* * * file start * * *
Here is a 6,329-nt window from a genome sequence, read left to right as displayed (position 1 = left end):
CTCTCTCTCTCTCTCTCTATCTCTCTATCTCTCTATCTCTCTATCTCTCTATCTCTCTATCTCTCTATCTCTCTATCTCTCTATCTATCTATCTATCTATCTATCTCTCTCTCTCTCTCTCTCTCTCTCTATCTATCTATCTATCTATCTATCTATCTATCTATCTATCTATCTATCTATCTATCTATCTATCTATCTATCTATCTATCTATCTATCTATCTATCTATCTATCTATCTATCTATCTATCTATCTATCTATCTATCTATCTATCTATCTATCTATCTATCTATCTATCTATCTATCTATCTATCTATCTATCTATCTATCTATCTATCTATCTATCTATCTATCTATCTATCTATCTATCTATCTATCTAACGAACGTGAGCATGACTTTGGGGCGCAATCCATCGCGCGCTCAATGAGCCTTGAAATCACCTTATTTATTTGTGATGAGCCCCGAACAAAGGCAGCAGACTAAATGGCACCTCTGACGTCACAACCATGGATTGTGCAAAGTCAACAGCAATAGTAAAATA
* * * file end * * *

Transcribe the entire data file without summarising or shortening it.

Here is a 6,329-nt window from a genome sequence, read left to right as displayed (position 1 = left end):
CTCTCTCTCTCTCTCTCTATCTCTCTATCTCTCTATCTCTCTATCTCTCTATCTCTCTATCTCTCTATCTCTCTATCTCTCTATCTATCTATCTATCTATCTATCTCTCTCTCTCTCTCTCTCTCTCTCTATCTATCTATCTATCTATCTATCTATCTATCTATCTATCTATCTATCTATCTATCTATCTATCTATCTATCTATCTATCTATCTATCTATCTATCTATCTATCTATCTATCTATCTATCTATCTATCTATCTATCTATCTATCTATCTATCTATCTATCTATCTATCTATCTATCTATCTATCTATCTATCTATCTATCTATCTATCTATCTATCTATCTATCTATCTATCTATCTATCTATCTATCTAACGAACGTGAGCATGACTTTGGGGCGCAATCCATCGCGCGCTCAATGAGCCTTGAAATCACCTTATTTATTTGTGATGAGCCCCGAACAAAGGCAGCAGACTAAATGGCACCTCTGACGTCACAACCATGGATTGTGCAAAGTCAACAGCAATAGTAAAATA